Flame Resistant FAQs

Learn More About Flame Resistant Garments

ANSI/ISEA 107 Compliant Flame Resistant (FR) Garments

The ANSI/ISEA 107 standard has provided requirements for labeling garments as Flame Resistant (“FR”). For the ANSI label to state “FR”, the material shall comply with the requirements of at least one of the methods listed in the ANSI/ISEA 107 standard. If the material used on the garment does not comply with any of the methods listed; the ANSI label must state “Not FR”. Standards referred to in ANSI/ISEA 107:

  • ASTM F1506-18, Standard Performance Specification for Flame Resistant Textile Materials for Wearing Apparel for use by Electrical Workers exposed to Momentary Electric Arc and Related Thermal Hazards
  • ASTM F1891-12, Standard Specification for Arc and Flame Resistant Rainwear
  • ASTM F2302-08, Standard Performance Specification for Labeling Protective Clothing as Heat and Flame Resistant
  • ASTM F 2733-09, Standard Specification for Flame Resistant Rainwear for Protection Against Flame Hazards
  • NFPA 1977, Standard on Protective Clothing and Equipment for Wildland Firefighting
  • NFPA 2112, Standard on Flame-Resistant Garments for Protection of Industrial Personnel Against Flash Fire


Flame Resistant vs. Flame or Fire Retardant

Resistant in this context is defined as a material that is inherently resistant to igniting/burning and does not melt or drip when exposed directly to extreme heat or fire. Textiles that meet this description include: Modacrylic, Nomex®, and Indura® FR materials.

Retardant is defined as a material that has been chemically treated to self-extinguish when the ignition source is removed. Polyester is most commonly used material used in high visibility safety apparel. When exposed to fire or heat, polyester melts and drips as a molten polymer. Molten polyester could cause additional injury to a worker wearing a polyester chemically treated vest exposed to arc flash. The main consequence of these differences is that "Retardant" or “Self Extinguishing” vests are not compliant with any of the flame resistant standards referenced by the ANSI/ISEA 107 Standard and are therefore not permitted.

Characteristics of Flame-Resistant Clothing

  • Does not ignite, burn, melt or drip
  • Maintains a barrier
  • Insulates the wearer from heat
  • Resists breaking open
  • Reduces burn injury and increases chances of survival

Arc Flash

An arc flash is the light and heat produced from an electrical arc supplied with sufficient electrical energy to cause substantial damage, harm, fire or injury. With increased awareness of the dangers of arc flash, FR materials are tested for their ability to resist arc flash. The arc rating is the maximum incident energy resistance demonstrated by a material prior to break open (a hole in the material) or necessary to pass through and cause with 50% probability a second degree burn. Among the best fabrics for protection against electrical arc flash are the Modacrylic-cotton blends.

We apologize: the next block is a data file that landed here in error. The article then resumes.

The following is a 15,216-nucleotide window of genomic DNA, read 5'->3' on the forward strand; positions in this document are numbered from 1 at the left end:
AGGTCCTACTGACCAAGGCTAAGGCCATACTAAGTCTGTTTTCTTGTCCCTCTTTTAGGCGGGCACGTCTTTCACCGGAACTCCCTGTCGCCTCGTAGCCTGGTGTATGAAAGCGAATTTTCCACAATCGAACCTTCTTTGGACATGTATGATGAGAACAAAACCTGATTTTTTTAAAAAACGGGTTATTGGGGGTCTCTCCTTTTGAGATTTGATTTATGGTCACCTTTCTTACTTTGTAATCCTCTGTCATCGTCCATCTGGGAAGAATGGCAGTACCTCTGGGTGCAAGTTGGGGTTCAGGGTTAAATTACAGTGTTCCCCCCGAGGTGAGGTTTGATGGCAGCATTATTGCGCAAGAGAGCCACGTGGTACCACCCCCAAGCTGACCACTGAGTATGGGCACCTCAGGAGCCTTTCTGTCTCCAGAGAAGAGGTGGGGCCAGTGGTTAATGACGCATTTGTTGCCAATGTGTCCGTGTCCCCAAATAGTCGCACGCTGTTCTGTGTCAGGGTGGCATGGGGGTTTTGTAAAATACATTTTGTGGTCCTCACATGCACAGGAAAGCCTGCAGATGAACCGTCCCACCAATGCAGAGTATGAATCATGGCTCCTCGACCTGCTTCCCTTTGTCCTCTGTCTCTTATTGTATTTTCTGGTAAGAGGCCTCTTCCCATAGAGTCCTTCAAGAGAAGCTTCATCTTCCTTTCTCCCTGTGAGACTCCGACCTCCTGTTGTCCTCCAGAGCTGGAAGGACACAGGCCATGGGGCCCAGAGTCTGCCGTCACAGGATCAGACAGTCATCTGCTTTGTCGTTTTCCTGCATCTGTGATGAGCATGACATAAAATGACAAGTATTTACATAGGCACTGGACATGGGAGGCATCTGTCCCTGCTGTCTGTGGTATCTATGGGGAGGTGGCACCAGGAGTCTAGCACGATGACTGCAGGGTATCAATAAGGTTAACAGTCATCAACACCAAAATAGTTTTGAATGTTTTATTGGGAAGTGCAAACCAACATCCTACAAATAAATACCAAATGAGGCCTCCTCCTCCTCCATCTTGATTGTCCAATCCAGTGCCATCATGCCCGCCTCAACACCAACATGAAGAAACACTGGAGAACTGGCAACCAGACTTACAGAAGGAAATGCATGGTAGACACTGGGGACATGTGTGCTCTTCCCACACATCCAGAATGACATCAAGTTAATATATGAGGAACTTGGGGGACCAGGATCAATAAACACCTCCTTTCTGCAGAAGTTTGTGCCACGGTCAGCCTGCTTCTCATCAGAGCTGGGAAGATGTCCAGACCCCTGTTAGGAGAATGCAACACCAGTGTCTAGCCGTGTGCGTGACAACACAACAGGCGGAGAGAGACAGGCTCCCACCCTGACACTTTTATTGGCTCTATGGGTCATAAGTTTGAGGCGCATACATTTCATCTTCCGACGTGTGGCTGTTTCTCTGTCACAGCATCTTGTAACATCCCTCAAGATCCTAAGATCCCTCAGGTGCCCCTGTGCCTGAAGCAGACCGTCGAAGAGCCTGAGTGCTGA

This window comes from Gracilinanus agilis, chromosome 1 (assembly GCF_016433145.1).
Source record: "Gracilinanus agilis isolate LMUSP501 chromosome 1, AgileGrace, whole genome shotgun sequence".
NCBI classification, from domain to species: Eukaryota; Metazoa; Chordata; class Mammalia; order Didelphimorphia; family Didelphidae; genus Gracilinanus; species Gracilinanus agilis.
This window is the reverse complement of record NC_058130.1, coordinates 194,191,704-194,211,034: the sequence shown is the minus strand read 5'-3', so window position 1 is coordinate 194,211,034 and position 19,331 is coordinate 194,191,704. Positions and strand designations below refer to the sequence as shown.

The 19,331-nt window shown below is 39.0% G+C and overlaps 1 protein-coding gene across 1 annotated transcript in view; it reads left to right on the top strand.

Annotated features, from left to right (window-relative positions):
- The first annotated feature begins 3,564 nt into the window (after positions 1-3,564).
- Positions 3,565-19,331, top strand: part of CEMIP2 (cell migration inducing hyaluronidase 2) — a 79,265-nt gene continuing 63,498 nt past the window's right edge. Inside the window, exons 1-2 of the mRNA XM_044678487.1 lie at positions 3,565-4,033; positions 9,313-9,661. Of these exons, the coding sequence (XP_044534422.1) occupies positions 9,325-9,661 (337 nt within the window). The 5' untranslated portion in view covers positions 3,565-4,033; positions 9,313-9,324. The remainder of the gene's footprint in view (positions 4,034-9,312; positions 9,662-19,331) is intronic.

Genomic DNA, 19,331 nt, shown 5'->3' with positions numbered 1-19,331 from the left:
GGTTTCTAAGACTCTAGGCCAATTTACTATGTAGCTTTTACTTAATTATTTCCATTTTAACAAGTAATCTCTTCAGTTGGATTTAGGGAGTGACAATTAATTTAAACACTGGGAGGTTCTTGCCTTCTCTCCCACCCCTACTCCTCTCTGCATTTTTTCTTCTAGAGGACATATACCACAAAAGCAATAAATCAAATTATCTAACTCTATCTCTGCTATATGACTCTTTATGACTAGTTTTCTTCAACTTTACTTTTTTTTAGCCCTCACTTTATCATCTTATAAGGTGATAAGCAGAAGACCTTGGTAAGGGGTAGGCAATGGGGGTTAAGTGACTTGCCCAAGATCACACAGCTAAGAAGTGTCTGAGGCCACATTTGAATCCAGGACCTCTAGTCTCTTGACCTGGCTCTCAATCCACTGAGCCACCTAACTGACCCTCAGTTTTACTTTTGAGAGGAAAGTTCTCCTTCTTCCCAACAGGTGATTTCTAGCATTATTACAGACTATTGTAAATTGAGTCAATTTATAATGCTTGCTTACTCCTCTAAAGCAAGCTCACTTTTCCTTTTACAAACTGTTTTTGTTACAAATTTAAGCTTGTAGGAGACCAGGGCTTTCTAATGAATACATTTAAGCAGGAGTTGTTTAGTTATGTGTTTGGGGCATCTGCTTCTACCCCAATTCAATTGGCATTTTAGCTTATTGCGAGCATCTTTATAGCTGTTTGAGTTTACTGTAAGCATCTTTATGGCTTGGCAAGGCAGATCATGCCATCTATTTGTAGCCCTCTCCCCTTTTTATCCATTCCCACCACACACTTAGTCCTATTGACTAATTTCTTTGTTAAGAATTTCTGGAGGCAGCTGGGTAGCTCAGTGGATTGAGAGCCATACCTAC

Arc ratings

As defined in ASTM 1506-18, Arc rating is the value attributed to materials that describes their performance to exposure to an electrical arc discharge. The arc rating is expressed in cal/cm2 and is derived from the determined value of Arc Thermal Performance Value (APTV) or Energy Breakopen Threshold (EBT). A garment’s arc rating can be found on the interior garment label. Some manufacturers incorporate an exterior label that indicates its corresponding Arc Flash PPE Category (formerly Hazard Risk Category (HRC) value), making a garment’s protective levels obvious at all times.


NFPA 70E®, titled Standard for Electrical Safety in the Workplace®, is a standard of the National Fire Protection Association (NFPA®). The document covers electrical safety requirements for industrial personnel (for example: electricians, maintenance workers, operators). NFPA 70E® was developed by NFPA® at the request of OSHA to "help companies and employees avoid workplace injuries and fatalities due to shock, electrocution, arc flash, and arc blast, and assists in complying with [sections of the standards] OSHA 1910… and OSHA 1926" As the NFPA® website states, the standard "encompasses safety-related work practices, safety-related maintenance requirements, and safety requirements for special equipment. The Standard includes guidance for making hazard identification and risk assessments, selecting appropriate PPE (Personal Protective Equipment), establishing an electrically safe work condition, and employee training." This comprehensive standard is available from NFPA.org http://www.nfpa.org/aboutthecodes/AboutTheCodes.asp?DocNum=70E.

High-Viz under NFPA 70E®

NFPA 70E® covers many different subjects. Our focus here is the integration of NFPA 70E® into the ANSI/ISEA 107 standard as follows:

General Requirements

Garments must:

  • Meet a minimum ATPV (Arc Thermal Performance Value) rating in accordance with the   PPE Category (CAT level) required for the job.
  • Retain a minimum ATPV rating after laundering, for the life of the garment.
  • Meet ASTM F1506
  • Zippers must be flame resistant when used.

Labeling Requirements Labels must:

  • Must have a tracking ID number
  • Must show the garments ATPV rating
  • Must indicate it meets ASTM F1506-18
  • Shows Manufacturer, Size and Care instructions

Arc Thermal Performance Value (ATPV)

ATPV stands for Arc Thermal Performance Value, which is a value attributed to materials that describes their performance to exposure to an electrical arc discharge expressed in cal/cm2. The higher the ATPV Value, the more protection against electrical arc flash. The same applies to the PPE Category for FR clothing.

Click to View NFPA 70E Standard Online

Frequently Asked Questions (FAQs)